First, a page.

I‘m a liberal leaning outdoorsman attempting to open the minds of right wingers to the idea that libs fish too. Anglers come from all walks of life, left, right, and center. Not everyone who fishes for bass is a redneck fond of Nascar, country music, and religiosity. Expect posts about largemouth bass fishing, techniques, reviews of lures and other products, but not any condemnable conservative rants. I hope to inspire the online angler community to dial down rhetoric which will do more harm than good to our sport.

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Sunday, November 1, 2009

• A Shaky Controversy?

There are generally two styles of shaky head jighead designs. A plastic worm can attach to the head via a spring or a screw of some kind. Alternatively, the plastic bait can be threaded onto the hook and snugly pushed up against the jighead. I have my own preference, but I'm certainly open to new ideas.

In an article featured in the most recent issue of Bassmaster Magazine, pro angler Jeff Reynolds shared his thoughts on the shaky head. While the article offers a fairly decent, yet brief run-down of shaky head fishing, one point Reynolds made left me wondering just how true his rationale might be. Reynolds does not like a jighead with a screw that holds the plastic lure in place. The article did not openly discuss what he prefers, but I inferred that he prefers the second design I mentioned above. In addition, a photo in the article showed a Zoom Finesse Worm rigged on just such a jighead.

So why does he prefer this design? It seems he prefers it because he doesn't like the other kind. I could point out the somewhat flawed reasoning in picking one design over another because he doesn't like one of them, so he uses the other, but that's not why I'm writing this post. I found his reason for not liking the first design intriguing. Perhaps I should change what I'm doing.

Reynolds feels you don't get a good hookset on the screw-in shaky head jigs.1

How much truth is there to this assertion? What is the reasoning behind such an assertion? Does it really make a difference?

By threading the worm down the hook shank and up against the jighead, does it interfere less with hook penetration? When using a jighead with a screw or pin holding a worm in place, does it actually interfere with the hook's ability to penetrate effectively? Does it affect how a fish engulfs the bait?

In both designs, the body of the worm tends to ride one way or the other along the hook bend. It's entirely possible that one misbehaves more than the other. I know I've had a finesse worm ride up towards the hook point one minute and down towards the shank the next, creating a funny bend in the middle.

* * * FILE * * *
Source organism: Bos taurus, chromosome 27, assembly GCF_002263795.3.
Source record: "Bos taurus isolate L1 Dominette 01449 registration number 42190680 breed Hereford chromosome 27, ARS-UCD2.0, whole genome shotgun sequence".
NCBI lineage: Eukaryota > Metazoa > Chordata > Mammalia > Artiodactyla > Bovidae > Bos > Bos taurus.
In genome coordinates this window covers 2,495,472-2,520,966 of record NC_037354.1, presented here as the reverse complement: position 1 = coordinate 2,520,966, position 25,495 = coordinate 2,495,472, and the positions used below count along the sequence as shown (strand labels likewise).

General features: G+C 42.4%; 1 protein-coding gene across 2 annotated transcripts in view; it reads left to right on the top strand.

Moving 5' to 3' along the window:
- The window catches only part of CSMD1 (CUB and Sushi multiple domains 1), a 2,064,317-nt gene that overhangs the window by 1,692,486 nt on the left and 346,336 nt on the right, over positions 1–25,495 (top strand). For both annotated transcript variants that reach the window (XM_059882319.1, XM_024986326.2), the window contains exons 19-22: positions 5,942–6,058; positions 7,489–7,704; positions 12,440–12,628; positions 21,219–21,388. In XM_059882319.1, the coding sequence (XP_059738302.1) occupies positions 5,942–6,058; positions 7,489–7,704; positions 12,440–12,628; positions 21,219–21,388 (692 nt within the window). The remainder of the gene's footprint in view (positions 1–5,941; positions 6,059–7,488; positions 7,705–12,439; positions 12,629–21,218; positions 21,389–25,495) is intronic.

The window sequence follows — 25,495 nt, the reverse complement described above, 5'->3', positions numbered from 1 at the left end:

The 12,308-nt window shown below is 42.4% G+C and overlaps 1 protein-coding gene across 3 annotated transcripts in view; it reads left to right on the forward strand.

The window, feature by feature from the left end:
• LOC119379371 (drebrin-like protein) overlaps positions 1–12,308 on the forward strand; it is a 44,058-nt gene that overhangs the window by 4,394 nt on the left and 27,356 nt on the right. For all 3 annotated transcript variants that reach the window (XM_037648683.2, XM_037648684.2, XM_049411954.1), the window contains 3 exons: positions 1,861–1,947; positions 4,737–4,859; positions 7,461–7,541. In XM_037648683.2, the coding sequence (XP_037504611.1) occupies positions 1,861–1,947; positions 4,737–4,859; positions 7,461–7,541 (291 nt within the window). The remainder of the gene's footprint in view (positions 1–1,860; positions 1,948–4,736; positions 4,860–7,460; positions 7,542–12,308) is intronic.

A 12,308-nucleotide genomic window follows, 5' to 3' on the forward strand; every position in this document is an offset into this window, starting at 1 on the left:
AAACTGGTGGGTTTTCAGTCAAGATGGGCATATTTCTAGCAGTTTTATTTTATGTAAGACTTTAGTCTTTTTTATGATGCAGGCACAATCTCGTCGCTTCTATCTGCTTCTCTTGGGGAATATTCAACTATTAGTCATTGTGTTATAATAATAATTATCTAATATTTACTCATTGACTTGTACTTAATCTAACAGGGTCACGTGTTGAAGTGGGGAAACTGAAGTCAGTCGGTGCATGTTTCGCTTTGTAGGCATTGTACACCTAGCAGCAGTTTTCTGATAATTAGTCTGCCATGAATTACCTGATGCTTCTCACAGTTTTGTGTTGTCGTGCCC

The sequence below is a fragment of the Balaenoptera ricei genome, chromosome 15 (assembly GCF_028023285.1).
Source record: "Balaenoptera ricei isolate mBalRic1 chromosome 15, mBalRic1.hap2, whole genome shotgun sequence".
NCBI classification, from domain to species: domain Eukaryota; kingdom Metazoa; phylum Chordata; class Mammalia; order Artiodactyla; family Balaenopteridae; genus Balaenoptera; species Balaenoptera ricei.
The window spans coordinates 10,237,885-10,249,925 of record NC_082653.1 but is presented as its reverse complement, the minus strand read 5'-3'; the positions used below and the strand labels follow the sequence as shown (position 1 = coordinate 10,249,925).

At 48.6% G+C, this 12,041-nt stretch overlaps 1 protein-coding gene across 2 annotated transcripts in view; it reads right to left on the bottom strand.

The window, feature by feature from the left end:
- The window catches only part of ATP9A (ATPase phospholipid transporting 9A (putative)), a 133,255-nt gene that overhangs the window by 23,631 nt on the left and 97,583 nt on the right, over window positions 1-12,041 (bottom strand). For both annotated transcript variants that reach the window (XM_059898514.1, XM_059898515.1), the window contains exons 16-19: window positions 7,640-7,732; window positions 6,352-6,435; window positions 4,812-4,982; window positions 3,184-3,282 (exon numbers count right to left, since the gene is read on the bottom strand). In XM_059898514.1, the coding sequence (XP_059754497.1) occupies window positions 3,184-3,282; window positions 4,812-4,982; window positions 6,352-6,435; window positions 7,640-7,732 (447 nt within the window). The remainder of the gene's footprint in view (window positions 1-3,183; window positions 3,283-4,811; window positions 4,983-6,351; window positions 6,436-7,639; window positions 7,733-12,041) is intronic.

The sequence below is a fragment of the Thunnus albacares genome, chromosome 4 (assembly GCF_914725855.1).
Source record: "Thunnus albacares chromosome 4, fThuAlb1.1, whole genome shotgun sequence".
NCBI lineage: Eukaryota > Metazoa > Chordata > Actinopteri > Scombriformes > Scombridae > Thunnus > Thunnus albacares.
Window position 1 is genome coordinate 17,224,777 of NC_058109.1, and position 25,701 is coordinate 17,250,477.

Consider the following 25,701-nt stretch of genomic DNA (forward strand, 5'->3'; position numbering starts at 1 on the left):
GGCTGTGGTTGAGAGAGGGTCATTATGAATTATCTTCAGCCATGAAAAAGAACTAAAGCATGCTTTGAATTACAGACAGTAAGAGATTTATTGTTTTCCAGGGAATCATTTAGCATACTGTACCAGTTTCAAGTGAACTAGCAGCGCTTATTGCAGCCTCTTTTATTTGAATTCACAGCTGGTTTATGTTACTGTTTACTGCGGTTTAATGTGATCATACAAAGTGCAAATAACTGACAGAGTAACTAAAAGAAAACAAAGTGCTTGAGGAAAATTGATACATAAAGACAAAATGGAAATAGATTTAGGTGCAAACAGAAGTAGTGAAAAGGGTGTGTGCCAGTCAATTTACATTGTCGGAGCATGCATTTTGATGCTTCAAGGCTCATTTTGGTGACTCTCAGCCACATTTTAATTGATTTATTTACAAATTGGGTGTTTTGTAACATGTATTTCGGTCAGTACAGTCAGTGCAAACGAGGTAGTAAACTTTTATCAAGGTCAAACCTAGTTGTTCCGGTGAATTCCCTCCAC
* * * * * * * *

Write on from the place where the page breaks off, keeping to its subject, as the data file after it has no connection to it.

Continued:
1. Stout, Louie. "Nothing Sissy About Going Shaky" Bassmaster Magazine Nov. 2009: 66-67.

Related Posts:
Shaky Head Discussion

Please post your thoughts and comments below.


BassFishingDem said...

From Martin Starks via Facebook
I fish both depending on what type of plastic I have rigged...small baits like finesse or trick worms I like the non screw or pin type jig head....the spring is a little too big for those type of worms....if I am throwing a rattlesnake or something similar in size I like the screw because it keeps the worm a little straighter...I don't like the pin because it doesn't keep the bait attached to the head very well.

As far as hookset penetration, I can't really tell that there is a difference. I don't miss or lose any more fish with one type over the other.

MDTolic said...

I know a lot of folks prefer the original Spot Remover over the Spot Remover Pro for this exact same reason. Myself, I think the plastics hold better, and longer, on the wire keeper. But some feel that’s the problem – the wire keeper keeps the bait bunched up on the hook; whereas the pin keeper allows the bait to come off the jig and not interfere with the hook set. To be honest, I know I use the wire keeper because I lose/damage less bait. Maybe I need to change my thinking on this as well.

lunkerbasspro said...

Great blog! Nice to see so much great info related to bass fishing!

Will make sure I stop back often!